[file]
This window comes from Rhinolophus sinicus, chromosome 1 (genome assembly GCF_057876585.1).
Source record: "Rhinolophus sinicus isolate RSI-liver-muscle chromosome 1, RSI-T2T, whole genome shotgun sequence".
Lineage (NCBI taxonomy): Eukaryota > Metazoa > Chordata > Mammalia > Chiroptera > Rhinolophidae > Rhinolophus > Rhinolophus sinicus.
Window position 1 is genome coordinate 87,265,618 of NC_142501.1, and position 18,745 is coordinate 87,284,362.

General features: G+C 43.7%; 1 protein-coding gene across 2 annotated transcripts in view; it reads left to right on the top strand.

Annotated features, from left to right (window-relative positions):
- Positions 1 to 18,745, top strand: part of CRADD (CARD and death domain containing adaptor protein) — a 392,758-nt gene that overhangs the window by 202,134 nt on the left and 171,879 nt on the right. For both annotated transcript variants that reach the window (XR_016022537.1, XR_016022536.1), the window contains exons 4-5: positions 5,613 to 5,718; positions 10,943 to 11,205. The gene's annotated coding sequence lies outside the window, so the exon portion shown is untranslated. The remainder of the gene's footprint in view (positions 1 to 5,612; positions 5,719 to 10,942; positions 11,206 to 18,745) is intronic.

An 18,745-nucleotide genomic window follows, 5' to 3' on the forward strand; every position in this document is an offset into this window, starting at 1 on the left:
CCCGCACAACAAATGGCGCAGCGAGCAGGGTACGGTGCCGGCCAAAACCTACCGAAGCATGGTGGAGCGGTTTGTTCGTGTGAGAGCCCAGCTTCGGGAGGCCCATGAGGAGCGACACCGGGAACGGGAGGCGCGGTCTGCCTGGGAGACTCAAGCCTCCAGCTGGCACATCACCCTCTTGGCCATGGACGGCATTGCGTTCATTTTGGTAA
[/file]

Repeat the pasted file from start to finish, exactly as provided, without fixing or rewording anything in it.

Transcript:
This window comes from Rhinolophus sinicus, chromosome 1 (genome assembly GCF_057876585.1).
Source record: "Rhinolophus sinicus isolate RSI-liver-muscle chromosome 1, RSI-T2T, whole genome shotgun sequence".
Lineage (NCBI taxonomy): Eukaryota > Metazoa > Chordata > Mammalia > Chiroptera > Rhinolophidae > Rhinolophus > Rhinolophus sinicus.
Window position 1 is genome coordinate 87,265,618 of NC_142501.1, and position 18,745 is coordinate 87,284,362.

General features: G+C 43.7%; 1 protein-coding gene across 2 annotated transcripts in view; it reads left to right on the top strand.

Annotated features, from left to right (window-relative positions):
- Positions 1 to 18,745, top strand: part of CRADD (CARD and death domain containing adaptor protein) — a 392,758-nt gene that overhangs the window by 202,134 nt on the left and 171,879 nt on the right. For both annotated transcript variants that reach the window (XR_016022537.1, XR_016022536.1), the window contains exons 4-5: positions 5,613 to 5,718; positions 10,943 to 11,205. The gene's annotated coding sequence lies outside the window, so the exon portion shown is untranslated. The remainder of the gene's footprint in view (positions 1 to 5,612; positions 5,719 to 10,942; positions 11,206 to 18,745) is intronic.

An 18,745-nucleotide genomic window follows, 5' to 3' on the forward strand; every position in this document is an offset into this window, starting at 1 on the left:
CCCGCACAACAAATGGCGCAGCGAGCAGGGTACGGTGCCGGCCAAAACCTACCGAAGCATGGTGGAGCGGTTTGTTCGTGTGAGAGCCCAGCTTCGGGAGGCCCATGAGGAGCGACACCGGGAACGGGAGGCGCGGTCTGCCTGGGAGACTCAAGCCTCCAGCTGGCACATCACCCTCTTGGCCATGGACGGCATTGCGTTCATTTTGGTAA